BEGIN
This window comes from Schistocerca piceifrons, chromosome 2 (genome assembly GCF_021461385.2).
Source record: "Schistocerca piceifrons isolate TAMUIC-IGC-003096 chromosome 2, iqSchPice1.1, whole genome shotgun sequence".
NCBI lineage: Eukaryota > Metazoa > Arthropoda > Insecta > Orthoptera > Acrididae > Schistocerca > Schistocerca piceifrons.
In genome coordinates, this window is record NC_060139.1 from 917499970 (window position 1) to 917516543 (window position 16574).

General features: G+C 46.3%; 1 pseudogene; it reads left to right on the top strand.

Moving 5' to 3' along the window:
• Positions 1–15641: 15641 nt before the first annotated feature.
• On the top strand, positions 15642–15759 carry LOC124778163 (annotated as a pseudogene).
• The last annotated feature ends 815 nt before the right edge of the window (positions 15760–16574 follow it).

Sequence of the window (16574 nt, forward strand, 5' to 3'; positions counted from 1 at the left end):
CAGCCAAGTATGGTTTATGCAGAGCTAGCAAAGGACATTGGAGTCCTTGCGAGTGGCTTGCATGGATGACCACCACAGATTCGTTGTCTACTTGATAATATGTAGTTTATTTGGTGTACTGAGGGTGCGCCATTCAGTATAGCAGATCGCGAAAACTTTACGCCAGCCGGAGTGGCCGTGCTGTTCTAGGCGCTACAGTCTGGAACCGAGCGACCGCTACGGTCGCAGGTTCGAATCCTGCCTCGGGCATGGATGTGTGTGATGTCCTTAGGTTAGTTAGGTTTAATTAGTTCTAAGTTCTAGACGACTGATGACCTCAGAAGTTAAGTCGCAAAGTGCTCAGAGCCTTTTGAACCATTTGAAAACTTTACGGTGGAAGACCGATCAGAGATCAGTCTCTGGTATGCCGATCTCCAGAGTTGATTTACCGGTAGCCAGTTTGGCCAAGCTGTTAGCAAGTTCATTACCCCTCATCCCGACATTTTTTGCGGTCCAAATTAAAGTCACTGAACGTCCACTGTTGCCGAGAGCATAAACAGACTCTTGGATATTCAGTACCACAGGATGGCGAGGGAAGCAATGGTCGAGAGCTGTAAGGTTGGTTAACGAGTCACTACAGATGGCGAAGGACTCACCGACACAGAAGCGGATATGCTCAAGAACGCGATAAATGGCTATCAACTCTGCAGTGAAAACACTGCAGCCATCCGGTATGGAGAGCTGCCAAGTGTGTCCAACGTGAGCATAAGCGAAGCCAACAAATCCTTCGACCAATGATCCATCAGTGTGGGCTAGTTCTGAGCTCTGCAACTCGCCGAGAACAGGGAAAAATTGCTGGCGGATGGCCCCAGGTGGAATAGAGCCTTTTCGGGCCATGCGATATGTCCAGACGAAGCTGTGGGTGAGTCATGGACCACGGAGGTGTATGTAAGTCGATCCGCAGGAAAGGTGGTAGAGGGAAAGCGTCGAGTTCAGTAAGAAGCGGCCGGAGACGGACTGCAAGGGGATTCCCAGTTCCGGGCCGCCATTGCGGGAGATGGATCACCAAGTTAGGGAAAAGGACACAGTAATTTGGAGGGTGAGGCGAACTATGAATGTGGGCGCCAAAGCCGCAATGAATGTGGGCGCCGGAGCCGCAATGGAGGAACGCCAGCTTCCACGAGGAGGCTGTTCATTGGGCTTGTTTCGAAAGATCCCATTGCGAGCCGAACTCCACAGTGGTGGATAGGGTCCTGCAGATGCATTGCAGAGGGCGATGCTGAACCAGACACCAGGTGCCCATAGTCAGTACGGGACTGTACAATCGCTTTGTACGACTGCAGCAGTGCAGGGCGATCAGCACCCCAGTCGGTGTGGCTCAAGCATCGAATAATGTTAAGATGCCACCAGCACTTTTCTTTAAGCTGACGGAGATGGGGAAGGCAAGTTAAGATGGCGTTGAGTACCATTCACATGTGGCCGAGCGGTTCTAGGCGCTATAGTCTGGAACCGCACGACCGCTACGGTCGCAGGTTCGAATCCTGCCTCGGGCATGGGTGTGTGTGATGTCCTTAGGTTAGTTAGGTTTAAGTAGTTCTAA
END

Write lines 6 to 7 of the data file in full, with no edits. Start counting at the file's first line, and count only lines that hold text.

Moving 5' to 3' along the window:
• Positions 1–15641: 15641 nt before the first annotated feature.